SEA LEVEL PERFORMANCE AND PHYSIOLOGICAL MEASURES DO NOT PREDICT RESPONSES AT ALTITUDE
Roberts, A. D., Daley, P. J., Martin, D. T., Hahn, A., Gore, C. J., & Spence, R. (1998). Sea level VO2max fails to predict VO2max and performance at 1800 m altitude. Medicine and Science in Sports and Exercise, 30(5), Supplement abstract 628.
Australian male cross-country ski team members (N = 9) completed simulated multi-staged time trials in an environmental chamber under two conditions; oxygen enriched (sea level) or nitrogen enriched (1800 m) atmospheres. The altitude simulation was not in an acclimatized state.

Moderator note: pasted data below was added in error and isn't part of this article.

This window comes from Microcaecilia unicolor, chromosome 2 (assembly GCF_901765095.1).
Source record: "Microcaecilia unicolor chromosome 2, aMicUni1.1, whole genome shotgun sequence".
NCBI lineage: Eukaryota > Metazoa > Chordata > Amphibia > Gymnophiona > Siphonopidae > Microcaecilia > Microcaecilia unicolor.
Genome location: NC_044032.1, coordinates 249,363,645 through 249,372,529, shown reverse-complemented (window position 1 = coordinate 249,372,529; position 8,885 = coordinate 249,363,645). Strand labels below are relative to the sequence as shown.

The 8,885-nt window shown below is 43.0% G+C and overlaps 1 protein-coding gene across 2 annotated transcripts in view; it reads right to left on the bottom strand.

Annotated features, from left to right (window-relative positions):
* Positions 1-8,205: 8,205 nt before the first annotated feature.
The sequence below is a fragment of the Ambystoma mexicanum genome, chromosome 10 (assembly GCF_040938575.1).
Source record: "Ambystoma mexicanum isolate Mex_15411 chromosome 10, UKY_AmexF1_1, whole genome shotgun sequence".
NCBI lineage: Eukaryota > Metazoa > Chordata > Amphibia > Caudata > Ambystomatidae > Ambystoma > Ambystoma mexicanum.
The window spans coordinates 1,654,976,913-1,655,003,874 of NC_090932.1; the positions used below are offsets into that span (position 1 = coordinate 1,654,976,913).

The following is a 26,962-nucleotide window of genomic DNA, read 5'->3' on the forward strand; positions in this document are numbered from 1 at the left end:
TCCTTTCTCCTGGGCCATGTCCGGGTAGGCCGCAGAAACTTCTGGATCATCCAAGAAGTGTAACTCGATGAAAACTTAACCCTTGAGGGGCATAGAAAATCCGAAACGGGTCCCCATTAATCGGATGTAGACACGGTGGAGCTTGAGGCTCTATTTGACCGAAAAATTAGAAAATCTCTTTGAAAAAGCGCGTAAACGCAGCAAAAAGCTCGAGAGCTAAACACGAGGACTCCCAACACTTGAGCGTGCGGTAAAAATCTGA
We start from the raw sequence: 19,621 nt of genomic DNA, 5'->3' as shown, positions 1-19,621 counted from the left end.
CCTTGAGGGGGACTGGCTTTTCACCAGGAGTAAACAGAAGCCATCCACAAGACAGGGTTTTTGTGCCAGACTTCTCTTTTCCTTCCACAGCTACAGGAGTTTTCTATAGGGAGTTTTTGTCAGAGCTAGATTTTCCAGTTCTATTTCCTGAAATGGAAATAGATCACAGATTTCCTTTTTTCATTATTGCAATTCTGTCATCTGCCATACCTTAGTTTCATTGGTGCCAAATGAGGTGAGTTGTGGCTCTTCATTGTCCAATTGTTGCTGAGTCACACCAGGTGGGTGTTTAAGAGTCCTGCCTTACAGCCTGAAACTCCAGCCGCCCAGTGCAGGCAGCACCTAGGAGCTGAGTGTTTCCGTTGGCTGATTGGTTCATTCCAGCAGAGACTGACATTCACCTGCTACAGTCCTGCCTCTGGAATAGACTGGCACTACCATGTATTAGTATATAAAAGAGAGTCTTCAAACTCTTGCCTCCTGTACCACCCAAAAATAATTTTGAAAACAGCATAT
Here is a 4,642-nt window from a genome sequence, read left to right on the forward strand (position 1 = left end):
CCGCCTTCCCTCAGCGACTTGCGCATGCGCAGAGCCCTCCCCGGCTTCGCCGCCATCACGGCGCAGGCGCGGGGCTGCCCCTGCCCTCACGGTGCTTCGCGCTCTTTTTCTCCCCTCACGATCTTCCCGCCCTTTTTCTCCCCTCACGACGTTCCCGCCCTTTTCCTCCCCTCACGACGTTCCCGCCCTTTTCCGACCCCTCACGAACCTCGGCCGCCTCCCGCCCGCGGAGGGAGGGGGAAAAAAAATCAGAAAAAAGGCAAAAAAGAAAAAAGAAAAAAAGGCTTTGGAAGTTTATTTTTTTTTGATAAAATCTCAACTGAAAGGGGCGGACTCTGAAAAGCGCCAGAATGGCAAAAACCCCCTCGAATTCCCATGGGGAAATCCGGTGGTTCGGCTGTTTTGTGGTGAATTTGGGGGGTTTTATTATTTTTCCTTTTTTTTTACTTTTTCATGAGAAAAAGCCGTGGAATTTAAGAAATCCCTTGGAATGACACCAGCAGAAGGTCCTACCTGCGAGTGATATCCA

At maximum effort there were significant differences in VO2max (70.2 versus 61.7 ml/kg/min), arterial pO2, and SaO2 but not in heart rate, ventilation, or lactate between the sea level and altitude conditions. There was a decrease in time-trial performance of 7.6% when in altitude simulation. Sea level measures of VO2max or performance could not predict altitude measures pr results. Some individuals were particularly susceptible to the altitude conditions.
Implication. Sea level performance and physiological measures do not predict altitude responses.
Return to Table of Contents for this issue.